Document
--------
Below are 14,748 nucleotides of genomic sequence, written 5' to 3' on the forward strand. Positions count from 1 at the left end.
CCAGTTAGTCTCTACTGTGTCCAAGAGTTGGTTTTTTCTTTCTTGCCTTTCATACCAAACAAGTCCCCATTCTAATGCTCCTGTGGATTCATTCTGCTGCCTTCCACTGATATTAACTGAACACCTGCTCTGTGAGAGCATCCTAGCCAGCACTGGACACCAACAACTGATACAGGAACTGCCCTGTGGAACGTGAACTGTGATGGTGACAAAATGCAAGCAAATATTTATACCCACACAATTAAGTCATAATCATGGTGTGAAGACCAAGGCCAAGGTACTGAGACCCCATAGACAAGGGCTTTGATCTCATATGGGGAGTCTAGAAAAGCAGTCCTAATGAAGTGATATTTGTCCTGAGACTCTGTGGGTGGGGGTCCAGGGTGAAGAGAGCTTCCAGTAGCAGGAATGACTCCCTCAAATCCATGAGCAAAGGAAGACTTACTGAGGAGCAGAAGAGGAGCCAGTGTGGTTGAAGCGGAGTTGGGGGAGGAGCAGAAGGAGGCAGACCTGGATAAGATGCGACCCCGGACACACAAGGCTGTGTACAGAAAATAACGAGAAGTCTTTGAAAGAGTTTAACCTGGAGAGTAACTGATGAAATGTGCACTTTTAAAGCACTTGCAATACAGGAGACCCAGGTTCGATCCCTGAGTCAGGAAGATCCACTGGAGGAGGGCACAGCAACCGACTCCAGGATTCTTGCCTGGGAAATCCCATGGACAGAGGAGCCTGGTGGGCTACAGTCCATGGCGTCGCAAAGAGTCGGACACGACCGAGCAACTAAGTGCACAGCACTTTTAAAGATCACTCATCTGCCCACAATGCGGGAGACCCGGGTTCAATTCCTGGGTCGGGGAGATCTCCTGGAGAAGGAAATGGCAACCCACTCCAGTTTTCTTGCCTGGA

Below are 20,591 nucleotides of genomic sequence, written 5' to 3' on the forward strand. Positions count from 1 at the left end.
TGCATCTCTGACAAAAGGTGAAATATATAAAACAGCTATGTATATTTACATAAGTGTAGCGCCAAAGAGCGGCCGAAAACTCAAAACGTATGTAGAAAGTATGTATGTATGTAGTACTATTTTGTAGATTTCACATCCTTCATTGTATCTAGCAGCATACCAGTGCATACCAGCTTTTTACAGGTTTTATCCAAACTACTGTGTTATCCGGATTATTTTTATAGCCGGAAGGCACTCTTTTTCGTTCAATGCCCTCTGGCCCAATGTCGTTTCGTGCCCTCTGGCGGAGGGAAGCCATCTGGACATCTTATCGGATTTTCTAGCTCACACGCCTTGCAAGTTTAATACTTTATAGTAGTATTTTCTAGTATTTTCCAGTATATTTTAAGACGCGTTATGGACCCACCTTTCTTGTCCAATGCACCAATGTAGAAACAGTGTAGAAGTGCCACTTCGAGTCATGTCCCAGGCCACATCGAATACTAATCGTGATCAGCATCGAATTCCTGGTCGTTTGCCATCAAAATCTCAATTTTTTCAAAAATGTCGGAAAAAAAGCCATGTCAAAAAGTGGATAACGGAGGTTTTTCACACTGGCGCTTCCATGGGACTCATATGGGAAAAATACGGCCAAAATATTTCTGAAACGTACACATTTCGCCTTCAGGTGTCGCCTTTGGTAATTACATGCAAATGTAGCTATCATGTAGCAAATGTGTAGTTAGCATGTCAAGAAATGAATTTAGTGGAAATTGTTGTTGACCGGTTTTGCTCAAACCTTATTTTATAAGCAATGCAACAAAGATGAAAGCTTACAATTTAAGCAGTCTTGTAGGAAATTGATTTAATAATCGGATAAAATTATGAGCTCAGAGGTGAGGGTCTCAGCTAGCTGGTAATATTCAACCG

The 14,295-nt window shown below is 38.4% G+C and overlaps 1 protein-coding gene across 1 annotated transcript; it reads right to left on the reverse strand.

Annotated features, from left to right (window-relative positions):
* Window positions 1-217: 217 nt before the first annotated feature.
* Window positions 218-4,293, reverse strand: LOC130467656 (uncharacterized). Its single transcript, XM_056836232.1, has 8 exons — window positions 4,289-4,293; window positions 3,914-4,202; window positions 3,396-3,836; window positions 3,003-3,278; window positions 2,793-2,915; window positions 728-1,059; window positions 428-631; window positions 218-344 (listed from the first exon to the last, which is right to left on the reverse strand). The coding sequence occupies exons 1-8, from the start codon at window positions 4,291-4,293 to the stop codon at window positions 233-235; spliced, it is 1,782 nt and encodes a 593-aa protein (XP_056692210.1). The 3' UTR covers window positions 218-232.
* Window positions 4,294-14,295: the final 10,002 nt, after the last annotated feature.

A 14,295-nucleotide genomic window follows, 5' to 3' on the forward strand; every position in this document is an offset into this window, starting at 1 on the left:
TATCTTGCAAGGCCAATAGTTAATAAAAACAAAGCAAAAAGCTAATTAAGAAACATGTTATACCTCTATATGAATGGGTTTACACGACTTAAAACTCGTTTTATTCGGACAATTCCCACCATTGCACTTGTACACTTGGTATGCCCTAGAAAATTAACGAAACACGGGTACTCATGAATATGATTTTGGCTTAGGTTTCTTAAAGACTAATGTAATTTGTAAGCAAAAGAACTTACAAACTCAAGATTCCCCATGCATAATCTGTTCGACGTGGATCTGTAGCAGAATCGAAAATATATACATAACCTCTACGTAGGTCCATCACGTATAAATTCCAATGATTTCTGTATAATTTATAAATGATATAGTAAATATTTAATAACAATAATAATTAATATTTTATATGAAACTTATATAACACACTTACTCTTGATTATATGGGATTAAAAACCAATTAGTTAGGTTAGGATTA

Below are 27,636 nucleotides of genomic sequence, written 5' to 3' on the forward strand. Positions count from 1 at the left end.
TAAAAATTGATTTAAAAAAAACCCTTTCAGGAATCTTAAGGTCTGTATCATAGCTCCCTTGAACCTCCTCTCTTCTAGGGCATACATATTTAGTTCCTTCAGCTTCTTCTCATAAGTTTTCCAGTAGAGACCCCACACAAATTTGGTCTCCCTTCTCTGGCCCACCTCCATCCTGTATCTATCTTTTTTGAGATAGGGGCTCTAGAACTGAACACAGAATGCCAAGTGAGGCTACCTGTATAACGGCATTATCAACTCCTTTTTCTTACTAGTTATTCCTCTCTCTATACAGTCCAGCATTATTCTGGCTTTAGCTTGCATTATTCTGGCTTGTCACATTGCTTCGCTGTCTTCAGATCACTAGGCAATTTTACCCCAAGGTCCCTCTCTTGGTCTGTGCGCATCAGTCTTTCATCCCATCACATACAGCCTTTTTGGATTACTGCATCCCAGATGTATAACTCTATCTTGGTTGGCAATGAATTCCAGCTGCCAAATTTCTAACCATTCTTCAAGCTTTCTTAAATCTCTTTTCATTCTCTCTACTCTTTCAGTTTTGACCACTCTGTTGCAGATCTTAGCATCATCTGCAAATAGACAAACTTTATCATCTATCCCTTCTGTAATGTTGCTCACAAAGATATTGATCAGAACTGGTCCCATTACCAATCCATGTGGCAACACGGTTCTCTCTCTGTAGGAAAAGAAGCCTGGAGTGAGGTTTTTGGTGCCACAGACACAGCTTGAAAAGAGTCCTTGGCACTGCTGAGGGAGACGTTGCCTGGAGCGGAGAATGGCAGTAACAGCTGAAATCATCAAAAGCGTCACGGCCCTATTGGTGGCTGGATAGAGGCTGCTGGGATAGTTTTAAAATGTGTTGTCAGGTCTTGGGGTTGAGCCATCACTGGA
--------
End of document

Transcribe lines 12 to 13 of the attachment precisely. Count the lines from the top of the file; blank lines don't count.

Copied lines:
Below are 27,636 nucleotides of genomic sequence, written 5' to 3' on the forward strand. Positions count from 1 at the left end.
TAAAAATTGATTTAAAAAAAACCCTTTCAGGAATCTTAAGGTCTGTATCATAGCTCCCTTGAACCTCCTCTCTTCTAGGGCATACATATTTAGTTCCTTCAGCTTCTTCTCATAAGTTTTCCAGTAGAGACCCCACACAAATTTGGTCTCCCTTCTCTGGCCCACCTCCATCCTGTATCTATCTTTTTTGAGATAGGGGCTCTAGAACTGAACACAGAATGCCAAGTGAGGCTACCTGTATAACGGCATTATCAACTCCTTTTTCTTACTAGTTATTCCTCTCTCTATACAGTCCAGCATTATTCTGGCTTTAGCTTGCATTATTCTGGCTTGTCACATTGCTTCGCTGTCTTCAGATCACTAGGCAATTTTACCCCAAGGTCCCTCTCTTGGTCTGTGCGCATCAGTCTTTCATCCCATCACATACAGCCTTTTTGGATTACTGCATCCCAGATGTATAACTCTATCTTGGTTGGCAATGAATTCCAGCTGCCAAATTTCTAACCATTCTTCAAGCTTTCTTAAATCTCTTTTCATTCTCTCTACTCTTTCAGTTTTGACCACTCTGTTGCAGATCTTAGCATCATCTGCAAATAGACAAACTTTATCATCTATCCCTTCTGTAATGTTGCTCACAAAGATATTGATCAGAACTGGTCCCATTACCAATCCATGTGGCAACACGGTTCTCTCTCTGTAGGAAAAGAAGCCTGGAGTGAGGTTTTTGGTGCCACAGACACAGCTTGAAAAGAGTCCTTGGCACTGCTGAGGGAGACGTTGCCTGGAGCGGAGAATGGCAGTAACAGCTGAAATCATCAAAAGCGTCACGGCCCTATTGGTGGCTGGATAGAGGCTGCTGGGATAGTTTTAAAATGTGTTGTCAGGTCTTGGGGTTGAGCCATCACTGGA